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welcome back to "hardball." back with msnbc political analyst pat buchanan and salon's joan walsh. what do you think is the heat level if it turn out that the democratic national committee had been spending money on a lesbian bondage-themed club and dropped a couple "k" in the middle of the night and god knows young staffers who enjoy spending somebody else's money on this stuff? is getting off easy or is this a big problem or what? >> pat would never let me hear the end of it if that was the dnc, chris, you than. >> is he playing nancy pelosi? san francisco dumping off -- >> it would be my fault. it would be nancy's fault. look, not to make light of the the church scandal but the only person more protective than the pope it seems to me is michael steele. he cannot be fired. he cannot be gotten rid of. >> why not? you've opened up the trap door to yourself, you're in the cage, why can't he be snyder i'm in
the cage. the easy answer, it takes two-thirds' votes. >> take an african-american guy to compete with the -- >> he's african-american. >> and, therefore, they better not turn tale? >> they can't turn on him. he's been a disaster from day one. i think that pat's going to agree with me on this. but he is protected and so this is going to go on and on. >> i vote for him in the senate. there's trouble. >> i heard you say that. >> i've said it before and i'll say it again i think he's a delightful person to hang out with. he has some of this problem of friskiness or what do we call it a tendency to get in trouble on things that aren't that big a deal but become iconic. >> right, right. he's a little undisciplined, i think. he should not be fired on this. he didn't do anything wrong here. this woman took these guys to the club, she wanted to pay -- >> it's always the woman. >> she was mistreated. she didn't do anything terrible.
she was fired. she got the other guy to pay for it. she put down the voyeur club to be honest. >> i bet you didn't know it was a voyeur club. >> it was there. >> he knew nothing about it. >> how's michael steele doing as emblem attic leader of the national committee these last couple of years. how is it written one to five. >> too controversial. in terms of himself and his party. >> would you prefer a member of the democratic national party? >> if they win big in november. i still think he's probably be -- >> they won in virginia, new jersey, massachusetts. got a winning streak like they've never seen in the republican party. jack kennedy said victory has 100 fathers. should one of the fathers be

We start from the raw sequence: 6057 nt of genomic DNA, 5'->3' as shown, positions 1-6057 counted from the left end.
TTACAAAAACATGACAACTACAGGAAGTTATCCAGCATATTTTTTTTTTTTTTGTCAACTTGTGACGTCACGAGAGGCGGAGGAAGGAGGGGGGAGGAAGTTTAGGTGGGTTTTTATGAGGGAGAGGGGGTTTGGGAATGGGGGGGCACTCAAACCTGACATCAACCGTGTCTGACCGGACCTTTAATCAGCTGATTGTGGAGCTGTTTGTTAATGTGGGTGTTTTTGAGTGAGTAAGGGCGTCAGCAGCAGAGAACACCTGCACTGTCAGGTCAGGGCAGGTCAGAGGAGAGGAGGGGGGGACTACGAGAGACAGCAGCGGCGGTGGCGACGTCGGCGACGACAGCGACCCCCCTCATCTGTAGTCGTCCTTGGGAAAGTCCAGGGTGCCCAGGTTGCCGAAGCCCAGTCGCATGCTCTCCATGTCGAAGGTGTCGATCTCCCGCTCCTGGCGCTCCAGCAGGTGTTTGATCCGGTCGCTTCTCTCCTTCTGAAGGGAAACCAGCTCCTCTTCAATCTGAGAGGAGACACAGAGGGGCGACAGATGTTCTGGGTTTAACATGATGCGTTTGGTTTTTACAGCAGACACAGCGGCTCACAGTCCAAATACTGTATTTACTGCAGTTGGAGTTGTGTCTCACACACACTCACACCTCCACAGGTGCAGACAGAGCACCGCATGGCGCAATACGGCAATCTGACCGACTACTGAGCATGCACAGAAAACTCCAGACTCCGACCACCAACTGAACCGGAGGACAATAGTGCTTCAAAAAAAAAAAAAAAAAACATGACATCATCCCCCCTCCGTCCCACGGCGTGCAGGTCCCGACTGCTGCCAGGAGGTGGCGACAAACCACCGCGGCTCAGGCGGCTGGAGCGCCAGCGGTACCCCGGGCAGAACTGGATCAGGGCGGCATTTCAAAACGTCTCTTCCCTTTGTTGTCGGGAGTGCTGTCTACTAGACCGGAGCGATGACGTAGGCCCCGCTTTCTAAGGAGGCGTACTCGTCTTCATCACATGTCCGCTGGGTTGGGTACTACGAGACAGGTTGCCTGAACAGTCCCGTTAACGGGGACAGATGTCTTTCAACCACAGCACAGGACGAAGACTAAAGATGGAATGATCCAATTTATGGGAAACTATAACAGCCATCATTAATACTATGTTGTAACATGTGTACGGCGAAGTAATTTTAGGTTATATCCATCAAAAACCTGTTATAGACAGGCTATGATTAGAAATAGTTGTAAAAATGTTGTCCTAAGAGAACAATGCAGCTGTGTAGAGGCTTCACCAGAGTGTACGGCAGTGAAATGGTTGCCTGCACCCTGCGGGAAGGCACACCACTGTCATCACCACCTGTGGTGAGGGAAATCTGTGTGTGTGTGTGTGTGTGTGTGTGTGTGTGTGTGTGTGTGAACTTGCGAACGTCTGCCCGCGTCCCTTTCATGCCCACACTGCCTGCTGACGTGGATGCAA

chairman steele? >> not at all. this is what's going to get him in the end. he came in and they had $24 million. they have less than $10 million. they can't raise money. he likes to spend it. he wrote a book, didn't tell them. he went out on a book tour. he earned $20,000 or so for his speech when the job should fw giving speeches for free for a salary. the list of what he does wrong doesn't end. >> the nasty language used by the tea baggers and the fact you have him out there offset to some extent getting earned for himself by the crazies out there in the mobs? >> he's embraced the tea party. >> this is a nice guy and a good man who makes some -- infind it astonishing that joan walsh is deeply concerned about the republicans spending too much money for limousines and jets and things like that. those are problems inside the party. >> i'm happy they're spending.
isn't it great that this independent american rejoins the republican party? you're a republican -- >> i'm an independent in virginia. >> republican? >> independent conservative. >> republican party. >> pat, can i tell you -- >> no. >> you just said our party. >> it's hard. >> one of those for a long, long time, chris. >> i want to know -- >> as bob dornan used to say, in or out, buddy. >> i was an independent. ran as an independent in 2000. you join the party because you're independent in virginia. there's no party registration. do i vote republican? almost every time. >> but you feel in your soul you're a republican. >> goldwater-nixon-agnew-reagan republican. >> you kept agnew there in the papt i don't know. >> -- pantheon. >> a development, we went from
the roman catholic church and michael steele -- >> and strip clubs. >> we go to the iconic member. i see you like in houston when you gave the great speech down there, i'm amazed. you're a man of history. you're not just some guy here on television with me? >> i've been to a lot of places here. >> the guys on the police. >> yeah, came to new york with my press card. i wanted to see it. they were going to levitate the pentag pentagon. >> what? >> if they levitated it, i wanted to see it. >> i have there when the protest capacity. thank you, pat buchanan. joan, you're too young to defend it but thank you for listening as we talked about the old days. when we return, we have thoughts on the molestation scandal in the roman catholic church -- serious thoughts of a layman, that's me. no authority on the subject except my membership in the church. you're watching "hardball."